42 megapixels, 4K video, in body stabilization
Ideal Lenses: Zeiss Loxia and Zeiss Batis
Sony, Samsung, Sharp, LG
Mac Pro Westmere Performance with PhotoZoom Pro
January 2014 update
Here we see perfect scalability matching the theoretical limit (within the bounds of measurement error). Compare to the severely impaired scalability of Adobe Photoshop CC.
Taking the 4-core time as a baseline time and scaling it to best-possible 2/6/8/10/12 core times (e.g., 12 cores should take 1/3 of the time as 4 cores), observe that the “Extrapolate” line matches the measured results perfectly. In short, PhotoZoom Pro offers perfect scalability.
Praise is warranted here as few developers have the skill to accomplish this feat on 12 cores. It is a rare accomplishment in software for OS X*.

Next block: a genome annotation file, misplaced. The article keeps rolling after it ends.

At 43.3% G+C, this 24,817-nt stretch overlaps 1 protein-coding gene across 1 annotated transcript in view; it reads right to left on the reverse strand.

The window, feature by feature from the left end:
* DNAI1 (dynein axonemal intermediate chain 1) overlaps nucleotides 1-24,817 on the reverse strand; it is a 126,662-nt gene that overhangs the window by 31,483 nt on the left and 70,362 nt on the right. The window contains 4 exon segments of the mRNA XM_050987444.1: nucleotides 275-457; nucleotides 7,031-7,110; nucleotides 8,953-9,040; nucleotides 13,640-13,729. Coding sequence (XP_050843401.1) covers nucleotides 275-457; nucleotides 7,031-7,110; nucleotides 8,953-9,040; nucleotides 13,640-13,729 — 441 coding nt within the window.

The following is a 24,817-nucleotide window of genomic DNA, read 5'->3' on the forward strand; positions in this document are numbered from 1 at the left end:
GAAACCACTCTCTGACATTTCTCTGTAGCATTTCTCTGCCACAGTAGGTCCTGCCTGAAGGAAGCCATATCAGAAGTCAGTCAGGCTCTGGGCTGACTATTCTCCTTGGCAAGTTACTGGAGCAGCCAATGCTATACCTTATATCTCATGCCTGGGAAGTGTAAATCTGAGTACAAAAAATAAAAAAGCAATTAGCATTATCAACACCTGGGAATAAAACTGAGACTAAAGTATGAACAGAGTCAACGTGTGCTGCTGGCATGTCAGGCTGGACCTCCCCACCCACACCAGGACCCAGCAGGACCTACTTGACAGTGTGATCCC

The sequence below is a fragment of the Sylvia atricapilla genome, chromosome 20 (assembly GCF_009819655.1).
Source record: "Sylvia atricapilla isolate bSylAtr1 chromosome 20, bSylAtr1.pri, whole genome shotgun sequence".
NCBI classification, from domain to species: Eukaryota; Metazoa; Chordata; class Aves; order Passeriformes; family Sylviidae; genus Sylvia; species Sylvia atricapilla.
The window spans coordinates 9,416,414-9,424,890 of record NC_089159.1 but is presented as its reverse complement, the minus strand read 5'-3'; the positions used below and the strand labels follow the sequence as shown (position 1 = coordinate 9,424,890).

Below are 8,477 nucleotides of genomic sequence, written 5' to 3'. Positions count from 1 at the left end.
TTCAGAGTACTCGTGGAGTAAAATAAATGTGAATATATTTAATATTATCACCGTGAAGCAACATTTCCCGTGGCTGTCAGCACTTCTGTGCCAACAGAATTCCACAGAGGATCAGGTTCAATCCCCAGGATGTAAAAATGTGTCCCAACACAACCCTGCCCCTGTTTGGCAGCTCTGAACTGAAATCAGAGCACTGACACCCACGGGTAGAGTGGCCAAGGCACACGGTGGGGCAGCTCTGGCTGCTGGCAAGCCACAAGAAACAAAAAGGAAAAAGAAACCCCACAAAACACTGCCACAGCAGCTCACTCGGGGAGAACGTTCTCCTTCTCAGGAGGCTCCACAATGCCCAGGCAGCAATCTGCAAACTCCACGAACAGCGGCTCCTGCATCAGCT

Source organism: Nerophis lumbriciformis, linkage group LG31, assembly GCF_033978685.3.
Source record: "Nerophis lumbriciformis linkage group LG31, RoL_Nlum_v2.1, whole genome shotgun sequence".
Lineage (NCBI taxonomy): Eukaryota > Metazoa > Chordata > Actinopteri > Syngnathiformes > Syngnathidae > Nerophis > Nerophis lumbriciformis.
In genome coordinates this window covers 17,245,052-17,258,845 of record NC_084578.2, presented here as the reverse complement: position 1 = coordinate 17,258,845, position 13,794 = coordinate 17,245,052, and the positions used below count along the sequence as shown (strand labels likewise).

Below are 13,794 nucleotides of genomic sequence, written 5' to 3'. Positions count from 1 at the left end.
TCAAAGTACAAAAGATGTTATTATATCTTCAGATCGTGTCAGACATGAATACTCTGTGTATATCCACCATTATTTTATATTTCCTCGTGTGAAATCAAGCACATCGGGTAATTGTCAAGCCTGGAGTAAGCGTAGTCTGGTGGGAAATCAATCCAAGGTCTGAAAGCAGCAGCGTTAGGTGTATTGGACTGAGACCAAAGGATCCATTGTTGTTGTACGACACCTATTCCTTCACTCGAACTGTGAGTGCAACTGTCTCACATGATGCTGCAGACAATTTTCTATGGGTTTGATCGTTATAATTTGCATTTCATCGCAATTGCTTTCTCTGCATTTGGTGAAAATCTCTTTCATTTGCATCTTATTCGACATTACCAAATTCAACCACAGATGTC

Click for a larger graph.
* If Photoshop CC could scale this well, a 3.33 GHz Mac Pro would be equivalent to 8.25 GHz, which would be about equal to the speed gains in 7 years of Mac Pro CPU advances. Software makes all the difference.
Here we have an example of outstanding scalability: the run-time is proportional to the number of cores. Very few programs can do so well in using all the available cores.
If only more programs exploited all the CPU cores this well! Even the 2.4GHz model did well here, because all eight of its slower 2.4GHz cores are used. But it’s still slower than the 3.33GHz 6-core.
The 12-core model trounces everything else, with the 8-core 2009 Mac Pro following next, then the hexacore Mac Pro. Cores rule here.
CPU core usage with PhotoZoom Pro 3.1
Outstanding! This is what you’d like to see with every program— full CPU core usage that scales efficiently ( it is possible to use all cores in an inefficient way).
It is a rare and beautiful thing. PhotoZoom Pro scales perfectly—6 cores are 50% faster than 4 cores.